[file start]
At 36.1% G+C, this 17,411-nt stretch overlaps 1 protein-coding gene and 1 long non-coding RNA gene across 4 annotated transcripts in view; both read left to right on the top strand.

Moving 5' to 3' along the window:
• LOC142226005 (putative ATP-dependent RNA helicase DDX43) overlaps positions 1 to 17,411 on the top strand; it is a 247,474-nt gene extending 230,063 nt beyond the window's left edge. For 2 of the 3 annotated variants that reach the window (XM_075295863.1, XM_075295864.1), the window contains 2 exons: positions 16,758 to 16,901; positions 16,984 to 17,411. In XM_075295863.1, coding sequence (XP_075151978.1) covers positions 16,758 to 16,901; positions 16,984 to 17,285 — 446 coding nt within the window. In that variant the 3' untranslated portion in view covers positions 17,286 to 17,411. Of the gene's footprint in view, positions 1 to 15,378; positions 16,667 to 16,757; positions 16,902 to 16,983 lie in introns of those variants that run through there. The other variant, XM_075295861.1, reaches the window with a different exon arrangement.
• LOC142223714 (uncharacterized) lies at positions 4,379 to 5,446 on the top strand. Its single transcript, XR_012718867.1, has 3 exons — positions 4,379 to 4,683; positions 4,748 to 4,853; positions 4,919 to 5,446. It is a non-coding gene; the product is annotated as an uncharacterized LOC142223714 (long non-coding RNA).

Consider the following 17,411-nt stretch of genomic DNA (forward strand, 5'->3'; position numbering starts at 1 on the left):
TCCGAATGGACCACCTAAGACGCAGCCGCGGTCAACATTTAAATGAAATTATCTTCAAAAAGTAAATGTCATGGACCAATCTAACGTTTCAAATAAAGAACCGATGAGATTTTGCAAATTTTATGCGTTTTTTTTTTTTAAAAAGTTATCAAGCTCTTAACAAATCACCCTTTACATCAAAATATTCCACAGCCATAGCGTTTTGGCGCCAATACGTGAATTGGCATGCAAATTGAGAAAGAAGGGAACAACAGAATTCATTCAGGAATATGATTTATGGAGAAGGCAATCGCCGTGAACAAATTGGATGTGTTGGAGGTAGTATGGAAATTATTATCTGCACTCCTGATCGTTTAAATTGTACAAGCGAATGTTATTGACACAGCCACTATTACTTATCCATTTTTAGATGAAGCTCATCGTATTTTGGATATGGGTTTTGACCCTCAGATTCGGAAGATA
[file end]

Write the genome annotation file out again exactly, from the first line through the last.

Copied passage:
At 36.1% G+C, this 17,411-nt stretch overlaps 1 protein-coding gene and 1 long non-coding RNA gene across 4 annotated transcripts in view; both read left to right on the top strand.

Moving 5' to 3' along the window:
• LOC142226005 (putative ATP-dependent RNA helicase DDX43) overlaps positions 1 to 17,411 on the top strand; it is a 247,474-nt gene extending 230,063 nt beyond the window's left edge. For 2 of the 3 annotated variants that reach the window (XM_075295863.1, XM_075295864.1), the window contains 2 exons: positions 16,758 to 16,901; positions 16,984 to 17,411. In XM_075295863.1, coding sequence (XP_075151978.1) covers positions 16,758 to 16,901; positions 16,984 to 17,285 — 446 coding nt within the window. In that variant the 3' untranslated portion in view covers positions 17,286 to 17,411. Of the gene's footprint in view, positions 1 to 15,378; positions 16,667 to 16,757; positions 16,902 to 16,983 lie in introns of those variants that run through there. The other variant, XM_075295861.1, reaches the window with a different exon arrangement.
• LOC142223714 (uncharacterized) lies at positions 4,379 to 5,446 on the top strand. Its single transcript, XR_012718867.1, has 3 exons — positions 4,379 to 4,683; positions 4,748 to 4,853; positions 4,919 to 5,446. It is a non-coding gene; the product is annotated as an uncharacterized LOC142223714 (long non-coding RNA).

Consider the following 17,411-nt stretch of genomic DNA (forward strand, 5'->3'; position numbering starts at 1 on the left):
TCCGAATGGACCACCTAAGACGCAGCCGCGGTCAACATTTAAATGAAATTATCTTCAAAAAGTAAATGTCATGGACCAATCTAACGTTTCAAATAAAGAACCGATGAGATTTTGCAAATTTTATGCGTTTTTTTTTTTTAAAAAGTTATCAAGCTCTTAACAAATCACCCTTTACATCAAAATATTCCACAGCCATAGCGTTTTGGCGCCAATACGTGAATTGGCATGCAAATTGAGAAAGAAGGGAACAACAGAATTCATTCAGGAATATGATTTATGGAGAAGGCAATCGCCGTGAACAAATTGGATGTGTTGGAGGTAGTATGGAAATTATTATCTGCACTCCTGATCGTTTAAATTGTACAAGCGAATGTTATTGACACAGCCACTATTACTTATCCATTTTTAGATGAAGCTCATCGTATTTTGGATATGGGTTTTGACCCTCAGATTCGGAAGATA